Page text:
Saturday, December 02, 2006

A new way forward?

I think the only person more deluded than W. about the hopeless situation in Iraq is Iraq's Prime Minister Nuri al-Maliki. After meeting W. on Thursday, Al-Maliki told ABC News that Iraqis forces would be ready to take over the fight in seven months. "I can say that Iraqi forces will be ready, fully ready to receive this command and to command its own forces, and I can tell you that by next June our forces will be ready." Ready for what? To take on Moqtada al-Sadr's Madhi army? Ready to fight the Sunnis in Anbar province? Ready to take on the Badr brigade in Basra? In which alternate universe does al-Maliki see Iraqi's ragtag army of deserters and Ali Babas taking full control of the security situation by next June? He'll be lucky if he's still the PM by June, never mind being able to extend the writ of the Iraqi government beyond the blast walls of the Green Zone. Doesn't he realize his government exists on paper only?

To paraphrase National Security Adviser Steven Hadley: does this guy really know what's going on, is he lying, or is it that he really believes what he's saying but just doesn't have the power to do anything about it. I think the most likely explanation is that he's woefully misinformed. In another less quoted portion of his now infamous leaked memo Steven Hadley writes, "The information he receives is undoubtedly skewed by his small circle of Dawa advisers, coloring his actions and interpretation of reality." If anyone would know about a leader's interpretation of reality being skewed by a small circle of advisers it would be Hadley. He sees it first hand every day at the president's National Security briefing. He could just as easily be talking about W. in this memo.

This president is not only unwilling, but is also unable to make any rational decisions about Iraq policy. The question is can we afford two more years of this? The situation in Iraq goes from bad to horrific and every time you think it couldn't get any worse, it does. Just imagine where we'll be by the time W. is on his way back to the ranch in 2008. Even before the terrible bombing in Sadr City last week, which killed over 200 Iraqis in one day, the death toll for the previous two weeks was over 800. On November 20 AP reported:

"The numbers are staggering: In the last eight days, 715 Iraqis have fallen victim to the country's sectarian bloodbath. They have been beheaded, tortured and blown up while looking for work. They have been shot, kidnapped and felled by mortars. The number of killings in the last eight days is more than all but a few U.S. states see in a year. Iraq's death toll has reached at least 1,320 in November - well above the 1,216 who died in all of October, which was the deadliest month in the country since the Associated Press began tracking the figure in April 2005."

The killing might not be always as spectacular as the bombings in Sadr City, but they are constant and increasing expodentially every day, every week, every month. How long can this go on? And as the Pentagon begins pumping more troops -- sorry, "advisers" -- into Iraq to "train" Iraqi forces the insurgents are, as usual, one step ahead.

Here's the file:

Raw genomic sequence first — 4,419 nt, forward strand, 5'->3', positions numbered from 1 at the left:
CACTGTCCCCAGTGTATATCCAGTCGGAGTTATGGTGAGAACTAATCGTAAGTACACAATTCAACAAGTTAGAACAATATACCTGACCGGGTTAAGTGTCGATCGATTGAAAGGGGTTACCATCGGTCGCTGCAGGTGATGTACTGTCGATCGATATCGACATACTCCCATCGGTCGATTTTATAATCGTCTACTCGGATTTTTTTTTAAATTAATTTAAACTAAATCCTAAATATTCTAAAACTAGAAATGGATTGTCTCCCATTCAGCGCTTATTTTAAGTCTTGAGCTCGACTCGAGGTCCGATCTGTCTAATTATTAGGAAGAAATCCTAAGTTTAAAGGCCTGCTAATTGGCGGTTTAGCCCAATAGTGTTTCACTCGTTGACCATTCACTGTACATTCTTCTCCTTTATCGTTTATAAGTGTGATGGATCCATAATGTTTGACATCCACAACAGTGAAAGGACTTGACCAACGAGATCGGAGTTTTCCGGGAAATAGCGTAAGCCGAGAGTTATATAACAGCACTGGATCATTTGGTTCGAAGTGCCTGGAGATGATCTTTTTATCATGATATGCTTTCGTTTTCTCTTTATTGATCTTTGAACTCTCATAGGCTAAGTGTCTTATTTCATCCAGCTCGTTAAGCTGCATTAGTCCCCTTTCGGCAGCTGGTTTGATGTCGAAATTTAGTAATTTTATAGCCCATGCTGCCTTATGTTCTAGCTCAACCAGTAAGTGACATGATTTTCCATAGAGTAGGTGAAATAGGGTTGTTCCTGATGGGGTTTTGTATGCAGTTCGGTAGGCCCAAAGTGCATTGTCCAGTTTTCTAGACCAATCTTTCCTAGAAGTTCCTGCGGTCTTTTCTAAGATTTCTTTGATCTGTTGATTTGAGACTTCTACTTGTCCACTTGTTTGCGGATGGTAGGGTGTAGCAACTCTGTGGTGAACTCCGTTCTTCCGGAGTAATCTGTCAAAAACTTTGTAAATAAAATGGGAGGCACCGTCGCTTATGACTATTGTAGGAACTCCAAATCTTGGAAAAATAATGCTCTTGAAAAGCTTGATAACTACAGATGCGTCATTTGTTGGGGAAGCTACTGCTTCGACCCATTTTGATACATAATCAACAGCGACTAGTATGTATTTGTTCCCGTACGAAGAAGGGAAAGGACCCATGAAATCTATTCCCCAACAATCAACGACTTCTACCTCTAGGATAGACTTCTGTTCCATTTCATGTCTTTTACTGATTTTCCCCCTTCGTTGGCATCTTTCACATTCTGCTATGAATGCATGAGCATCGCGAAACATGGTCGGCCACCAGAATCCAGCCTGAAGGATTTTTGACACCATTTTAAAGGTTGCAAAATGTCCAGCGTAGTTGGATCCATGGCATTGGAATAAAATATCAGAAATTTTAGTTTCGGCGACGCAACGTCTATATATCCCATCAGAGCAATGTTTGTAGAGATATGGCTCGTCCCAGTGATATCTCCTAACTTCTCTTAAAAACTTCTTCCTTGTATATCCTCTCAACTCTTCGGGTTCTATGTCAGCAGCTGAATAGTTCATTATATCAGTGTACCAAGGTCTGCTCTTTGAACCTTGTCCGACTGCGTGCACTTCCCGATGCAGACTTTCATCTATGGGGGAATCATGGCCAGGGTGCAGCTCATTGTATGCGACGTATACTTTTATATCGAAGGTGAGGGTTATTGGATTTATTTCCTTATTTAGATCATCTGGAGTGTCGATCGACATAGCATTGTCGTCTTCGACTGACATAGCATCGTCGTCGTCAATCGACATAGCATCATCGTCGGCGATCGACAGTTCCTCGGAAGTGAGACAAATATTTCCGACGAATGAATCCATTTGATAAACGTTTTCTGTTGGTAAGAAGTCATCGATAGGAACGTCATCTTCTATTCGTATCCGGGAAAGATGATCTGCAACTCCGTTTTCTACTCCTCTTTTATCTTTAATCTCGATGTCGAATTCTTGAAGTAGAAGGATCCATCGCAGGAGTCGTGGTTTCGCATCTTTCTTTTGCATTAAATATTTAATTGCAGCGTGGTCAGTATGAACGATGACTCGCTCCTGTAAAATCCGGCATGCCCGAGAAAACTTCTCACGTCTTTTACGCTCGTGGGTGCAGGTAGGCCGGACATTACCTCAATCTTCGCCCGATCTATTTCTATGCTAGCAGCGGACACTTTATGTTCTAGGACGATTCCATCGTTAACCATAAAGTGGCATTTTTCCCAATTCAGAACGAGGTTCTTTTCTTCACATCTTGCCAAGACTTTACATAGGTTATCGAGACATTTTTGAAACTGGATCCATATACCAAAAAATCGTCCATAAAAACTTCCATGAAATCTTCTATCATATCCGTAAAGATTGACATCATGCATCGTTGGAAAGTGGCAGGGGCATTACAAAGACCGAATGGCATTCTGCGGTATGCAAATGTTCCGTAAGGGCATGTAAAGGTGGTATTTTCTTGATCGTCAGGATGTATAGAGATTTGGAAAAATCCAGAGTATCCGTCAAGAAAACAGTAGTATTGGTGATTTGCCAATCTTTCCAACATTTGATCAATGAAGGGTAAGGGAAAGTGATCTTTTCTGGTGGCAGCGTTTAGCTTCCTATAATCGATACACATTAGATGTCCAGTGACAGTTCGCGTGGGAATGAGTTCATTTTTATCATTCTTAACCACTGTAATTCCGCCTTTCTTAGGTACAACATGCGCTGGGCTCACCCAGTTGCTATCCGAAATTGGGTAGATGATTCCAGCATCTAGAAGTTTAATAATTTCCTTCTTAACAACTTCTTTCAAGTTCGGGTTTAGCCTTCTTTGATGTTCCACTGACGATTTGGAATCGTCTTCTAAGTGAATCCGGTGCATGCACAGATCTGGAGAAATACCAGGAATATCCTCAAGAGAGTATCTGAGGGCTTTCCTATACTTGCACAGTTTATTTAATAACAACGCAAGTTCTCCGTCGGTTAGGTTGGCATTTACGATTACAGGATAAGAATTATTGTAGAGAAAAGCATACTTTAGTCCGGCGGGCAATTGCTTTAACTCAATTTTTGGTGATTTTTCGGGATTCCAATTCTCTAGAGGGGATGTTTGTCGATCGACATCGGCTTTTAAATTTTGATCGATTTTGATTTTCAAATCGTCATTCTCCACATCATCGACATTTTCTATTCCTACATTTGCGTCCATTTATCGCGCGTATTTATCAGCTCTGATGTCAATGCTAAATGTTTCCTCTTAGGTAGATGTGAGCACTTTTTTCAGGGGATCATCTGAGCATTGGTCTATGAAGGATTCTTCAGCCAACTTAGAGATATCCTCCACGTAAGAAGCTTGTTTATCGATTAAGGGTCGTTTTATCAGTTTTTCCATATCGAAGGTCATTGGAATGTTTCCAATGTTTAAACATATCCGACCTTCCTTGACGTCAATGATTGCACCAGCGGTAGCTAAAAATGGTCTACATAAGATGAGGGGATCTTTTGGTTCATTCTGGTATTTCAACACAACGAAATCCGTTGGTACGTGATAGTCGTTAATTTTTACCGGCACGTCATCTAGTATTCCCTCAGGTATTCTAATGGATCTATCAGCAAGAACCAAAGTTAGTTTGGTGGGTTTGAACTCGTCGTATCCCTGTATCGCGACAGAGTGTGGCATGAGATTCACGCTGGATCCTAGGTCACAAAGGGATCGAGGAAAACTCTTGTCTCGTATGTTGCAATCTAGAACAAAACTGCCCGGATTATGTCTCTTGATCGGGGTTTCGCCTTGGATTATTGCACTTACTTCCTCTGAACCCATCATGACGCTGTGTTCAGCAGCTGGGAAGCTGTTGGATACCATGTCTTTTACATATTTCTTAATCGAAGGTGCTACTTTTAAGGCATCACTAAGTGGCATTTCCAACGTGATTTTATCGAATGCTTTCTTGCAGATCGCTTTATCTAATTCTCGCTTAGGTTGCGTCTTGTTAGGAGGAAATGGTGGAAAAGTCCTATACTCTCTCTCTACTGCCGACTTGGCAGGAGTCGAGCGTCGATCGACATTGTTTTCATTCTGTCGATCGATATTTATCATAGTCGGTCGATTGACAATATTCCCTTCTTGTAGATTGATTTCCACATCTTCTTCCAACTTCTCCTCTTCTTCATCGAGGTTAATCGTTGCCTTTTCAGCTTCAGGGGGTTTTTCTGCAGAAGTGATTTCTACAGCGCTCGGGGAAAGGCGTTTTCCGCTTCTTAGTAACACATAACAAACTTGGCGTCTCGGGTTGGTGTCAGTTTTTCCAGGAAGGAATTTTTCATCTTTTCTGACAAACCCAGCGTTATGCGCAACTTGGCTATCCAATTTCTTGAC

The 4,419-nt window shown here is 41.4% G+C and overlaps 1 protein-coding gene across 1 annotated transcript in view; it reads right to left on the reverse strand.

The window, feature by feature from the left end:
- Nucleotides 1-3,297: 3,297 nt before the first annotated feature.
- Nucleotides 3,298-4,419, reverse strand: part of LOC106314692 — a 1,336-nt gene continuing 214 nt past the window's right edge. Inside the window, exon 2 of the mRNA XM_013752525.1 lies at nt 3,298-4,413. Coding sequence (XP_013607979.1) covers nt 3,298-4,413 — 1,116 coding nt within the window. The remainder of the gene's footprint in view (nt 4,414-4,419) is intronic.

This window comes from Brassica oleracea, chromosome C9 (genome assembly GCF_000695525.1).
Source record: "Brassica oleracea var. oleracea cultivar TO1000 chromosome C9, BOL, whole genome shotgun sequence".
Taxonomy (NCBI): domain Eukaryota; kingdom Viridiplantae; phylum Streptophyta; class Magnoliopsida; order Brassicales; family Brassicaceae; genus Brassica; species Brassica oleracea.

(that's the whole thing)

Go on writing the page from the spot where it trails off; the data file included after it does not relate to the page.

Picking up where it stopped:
Ed Wong in the NYT reports:

"Sunni Arab militant groups suspected of having ties to Al Qaeda in Mesopotamia have established training camps east of Baghdad that are turning out well-disciplined units willing to fight American forces in set-piece battles, American military commanders said Thursday.

American soldiers fought such units in a pitched battle last week in Turki, a village 25 miles south of this Iraqi Army base in volatile Diyala Province, bordering Iran. At least 72 insurgents and two American officers were killed in more than 40 hours of fighting. American commanders said they called in 12 hours of airstrikes while soldiers shot their way through a reed-strewn network of canals in extremely close combat.

Officers said that in that battle, unlike the vast majority of engagements in Diyala, insurgents stood and fought, even deploying a platoon-size unit that showed remarkable discipline. One captain said the unit was in 'perfect military formation.'"

So, just as we're starting to get our act together on fighting an insurgency, some insurgent groups now apparently able to build bases and actually train troops in traditional military techniques!

But, not to worry, Steven Hadley says the president has now realized that "things are not proceeding well enough or fast enough in Iraq." So he's begun trying to find a "new way forward." That's great, but do we really believe it, and if it is true W. is going to turn a new leaf on Iraq, then why has it taken almost four years and the deaths of 2,901 US deaths to get him to this point?

Friday, December 01, 2006

More Litvinenko:

The Litvinenko story just get's wierder and weirder. Today, the BBC reports: